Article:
Clicking any image in the slideshow above will open an enlargement in a new tab or window. Years 1956, , 1976, 1989, and 1999 are sourced from the City of Burnaby Archives’ collection of orthophotographs, and stitched together to create the panoramas you see above. The 2011 image is based on the most recent map imagery from Google Maps. The colored overlay lines of the 2011 image show the Town Centre’s boundary and SkyTrain line, and are based on a custom Google Map based on municipal and regional data.

Early history…

In the previous sections, we looked at the redevelopment of neighborhoods that were by and large, green space prior to their rezonings during the early years of the Town Centre planning program. In Brentwood, the Town Centre was designated at the southernmost reach of the Brentwood Park neighbourhood. South of that neighbourhood, there resided few residents. More recently, many auto-oriented and light industrial sites have been redeveloped for mixed use developments. In Lougheed, although there was some settlement prior to the Town Centre designation, much of it was sparse and consequently, easily redeveloped. Edmonds Town Centre had a varied development – there were various residential settlements, although they have been slow to redevelop into higher densities compared to the rapid redevelopment of various heavy industry and secondary high school properties. Metrotown, conversely, is a much different story.

As we can see from the 1956 satellite image at the top of this page, or even the 1960s image above, Metrotown, or Kingsway-Sussex as it was known back then (owing to two historically predominant cross-streets at its centre), looked no different than any other settled neighbourhood at the time. In fact, Kingsway-Sussex was perhaps more settled than any other vicinity in Burnaby, owing to a number of unique factors. Firstly, the neighbourhood is located on a plateau offering extremely attractive vantage points. Secondly, it is located in close proximity to Vancouver and straddling a traditionally busy corridor. As was stated in the previous section on Edmonds, Kingsway was a popular thorough-fare between the two historically well settled Cities of Vancouver and New Westminster. Consequently, whatever type of urban form existed in Vancouver, invariably crept into Burnaby, whether by strip mall development or single family housing.

The history of Metrotown (Kingsway-Sussex) is intrinsically tied to the history of Burnaby for a surprising reason. Throughout the 1930s, Canada and the world were in the grips of the Great Depression. Within the Lower Mainland, the Burnaby Reeve at the time was recognized by many residents (including those in other municipalities) as particularly sympathetic towards the working class, presumably granting better pay on make-work projects, one of the few forms of ‘unemployment benefits’ at the time. This did not help Burnaby’s finances, which were suffering as equally as other municipalities in the region. In December of 1932, the municipality’s financial situation became so dire, that the Provincial Government was forced to take control of Burnaby’s affairs, temporarily terminating the function of the Reeve and Council. The municipality’s governance structure was returned in 1942 when the municipality once again became solvent. But before this occurred, Provincial officials and municipal commissioners had struck a deal with the Ford Motor Company in 1938 to begin producing military vehicles for the impending Allied effort during World War II.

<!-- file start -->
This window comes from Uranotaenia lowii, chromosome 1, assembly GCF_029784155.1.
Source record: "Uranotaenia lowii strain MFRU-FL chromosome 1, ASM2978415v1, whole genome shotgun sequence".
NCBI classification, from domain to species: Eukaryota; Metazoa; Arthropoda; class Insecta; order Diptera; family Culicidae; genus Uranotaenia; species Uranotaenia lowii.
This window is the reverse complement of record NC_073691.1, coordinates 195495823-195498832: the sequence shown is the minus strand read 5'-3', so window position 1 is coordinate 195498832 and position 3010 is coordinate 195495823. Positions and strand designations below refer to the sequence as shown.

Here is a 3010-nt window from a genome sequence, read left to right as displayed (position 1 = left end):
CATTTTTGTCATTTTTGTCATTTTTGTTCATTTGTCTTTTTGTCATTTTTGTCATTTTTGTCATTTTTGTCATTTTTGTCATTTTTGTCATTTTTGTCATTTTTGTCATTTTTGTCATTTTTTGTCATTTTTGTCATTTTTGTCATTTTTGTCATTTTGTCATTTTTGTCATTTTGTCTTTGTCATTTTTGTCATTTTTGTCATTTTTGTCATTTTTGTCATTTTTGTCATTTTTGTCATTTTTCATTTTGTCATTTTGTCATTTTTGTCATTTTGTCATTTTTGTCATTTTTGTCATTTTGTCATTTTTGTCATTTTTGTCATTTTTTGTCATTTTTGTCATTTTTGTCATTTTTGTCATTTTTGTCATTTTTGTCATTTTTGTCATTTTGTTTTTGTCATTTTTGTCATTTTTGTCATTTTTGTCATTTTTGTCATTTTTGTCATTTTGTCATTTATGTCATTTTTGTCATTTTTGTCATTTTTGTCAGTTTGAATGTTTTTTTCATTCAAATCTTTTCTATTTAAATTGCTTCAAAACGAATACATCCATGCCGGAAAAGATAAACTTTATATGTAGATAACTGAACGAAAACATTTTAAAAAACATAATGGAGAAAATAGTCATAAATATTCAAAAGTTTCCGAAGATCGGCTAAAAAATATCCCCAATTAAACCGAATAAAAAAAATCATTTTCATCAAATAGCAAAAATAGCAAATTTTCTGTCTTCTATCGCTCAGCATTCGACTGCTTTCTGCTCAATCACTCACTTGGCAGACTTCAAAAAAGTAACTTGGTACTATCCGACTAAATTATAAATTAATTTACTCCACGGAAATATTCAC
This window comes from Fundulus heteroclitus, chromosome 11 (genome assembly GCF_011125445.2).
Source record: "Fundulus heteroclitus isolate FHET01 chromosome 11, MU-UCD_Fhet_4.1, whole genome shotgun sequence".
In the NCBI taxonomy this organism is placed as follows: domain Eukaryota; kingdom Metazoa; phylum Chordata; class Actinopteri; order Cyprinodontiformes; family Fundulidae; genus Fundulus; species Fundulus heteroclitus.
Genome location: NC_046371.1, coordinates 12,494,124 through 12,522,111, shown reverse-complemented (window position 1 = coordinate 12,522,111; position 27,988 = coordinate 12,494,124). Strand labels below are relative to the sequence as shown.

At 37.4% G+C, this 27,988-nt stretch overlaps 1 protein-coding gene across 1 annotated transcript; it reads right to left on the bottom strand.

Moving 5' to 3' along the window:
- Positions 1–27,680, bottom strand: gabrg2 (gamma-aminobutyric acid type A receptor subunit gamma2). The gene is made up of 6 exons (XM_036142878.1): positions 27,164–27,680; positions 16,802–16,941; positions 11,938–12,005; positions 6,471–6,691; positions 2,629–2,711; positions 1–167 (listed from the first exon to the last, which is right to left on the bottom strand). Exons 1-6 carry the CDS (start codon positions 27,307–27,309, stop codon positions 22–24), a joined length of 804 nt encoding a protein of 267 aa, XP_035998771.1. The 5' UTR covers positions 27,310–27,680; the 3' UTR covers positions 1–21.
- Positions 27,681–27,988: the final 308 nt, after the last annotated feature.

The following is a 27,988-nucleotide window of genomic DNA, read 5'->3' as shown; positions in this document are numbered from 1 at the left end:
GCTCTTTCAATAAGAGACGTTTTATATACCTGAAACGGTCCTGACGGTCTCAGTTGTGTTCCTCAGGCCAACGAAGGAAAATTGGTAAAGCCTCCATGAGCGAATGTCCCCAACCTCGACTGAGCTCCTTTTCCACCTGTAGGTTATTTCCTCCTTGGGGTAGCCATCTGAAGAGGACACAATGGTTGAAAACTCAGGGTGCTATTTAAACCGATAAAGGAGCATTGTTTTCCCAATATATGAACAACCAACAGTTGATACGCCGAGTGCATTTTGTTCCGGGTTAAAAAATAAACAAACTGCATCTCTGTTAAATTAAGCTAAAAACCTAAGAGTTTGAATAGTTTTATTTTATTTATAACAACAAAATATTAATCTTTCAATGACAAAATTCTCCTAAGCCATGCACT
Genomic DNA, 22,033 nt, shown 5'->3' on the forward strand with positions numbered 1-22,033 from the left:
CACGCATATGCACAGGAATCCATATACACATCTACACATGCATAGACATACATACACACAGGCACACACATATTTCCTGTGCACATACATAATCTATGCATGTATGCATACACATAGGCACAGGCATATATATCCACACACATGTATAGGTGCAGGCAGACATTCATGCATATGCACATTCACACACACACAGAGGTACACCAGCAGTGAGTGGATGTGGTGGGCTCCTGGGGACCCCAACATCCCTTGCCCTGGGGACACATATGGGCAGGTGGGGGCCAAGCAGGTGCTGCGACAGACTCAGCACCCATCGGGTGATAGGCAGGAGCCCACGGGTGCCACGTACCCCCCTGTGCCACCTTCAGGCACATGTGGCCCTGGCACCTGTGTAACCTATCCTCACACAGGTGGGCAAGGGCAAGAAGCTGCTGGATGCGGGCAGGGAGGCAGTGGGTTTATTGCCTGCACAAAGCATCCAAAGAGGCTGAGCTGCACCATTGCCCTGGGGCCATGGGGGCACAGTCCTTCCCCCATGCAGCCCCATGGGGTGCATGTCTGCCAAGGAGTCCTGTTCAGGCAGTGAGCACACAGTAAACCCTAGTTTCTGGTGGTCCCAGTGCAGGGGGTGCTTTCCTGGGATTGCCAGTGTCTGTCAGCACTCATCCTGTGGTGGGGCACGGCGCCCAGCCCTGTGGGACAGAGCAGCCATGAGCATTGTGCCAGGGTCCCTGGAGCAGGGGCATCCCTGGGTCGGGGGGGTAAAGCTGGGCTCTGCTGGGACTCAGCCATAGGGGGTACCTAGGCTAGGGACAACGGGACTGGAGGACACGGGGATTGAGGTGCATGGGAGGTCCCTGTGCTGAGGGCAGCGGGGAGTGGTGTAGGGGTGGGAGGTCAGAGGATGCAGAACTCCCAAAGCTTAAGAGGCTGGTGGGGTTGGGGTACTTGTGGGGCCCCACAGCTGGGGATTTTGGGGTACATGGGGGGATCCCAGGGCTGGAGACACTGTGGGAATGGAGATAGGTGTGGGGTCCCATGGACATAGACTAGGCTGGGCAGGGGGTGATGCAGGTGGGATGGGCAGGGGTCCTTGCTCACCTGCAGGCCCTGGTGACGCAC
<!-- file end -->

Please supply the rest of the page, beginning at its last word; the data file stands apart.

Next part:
It appears though, that shortly after World War II, The Ford Motor Company facility (pictured above, looking south on Kingsway) did not produce vehicles for consumers, and so the facility was eventually acquired by Electrolier (a division of former electrical components giant GTE-Sylvania). Meanwhile, in 1948, Canadian food processing giant, Kelly-Douglas, moved away from its original location on the Downtown Vancouver waterfront and constructed a massive food processing facility directly east of the Electrolier plant. Kelly-Douglas was best known for it’s flagship Nabob and Squirrel brands. Along the way, the brands were wound up respectively with Unliver and Kraft, but the buildings went to the Loblaw Companies Limited. In 1954, the Robert Simpson Company (Sears) Ltd. acquired a parcel of land to the east of Kelly-Douglas for their Pacific Coast catalogue merchandise distribution and retail centre. At the time, the Sears catalogue store was easily the neighbourhood’s largest single retailer. Below, is a 1956 aerial photo of these large tenants in the Kingway-Sussex neighbourhood. Approximate current road locations have been overlaid for perspective.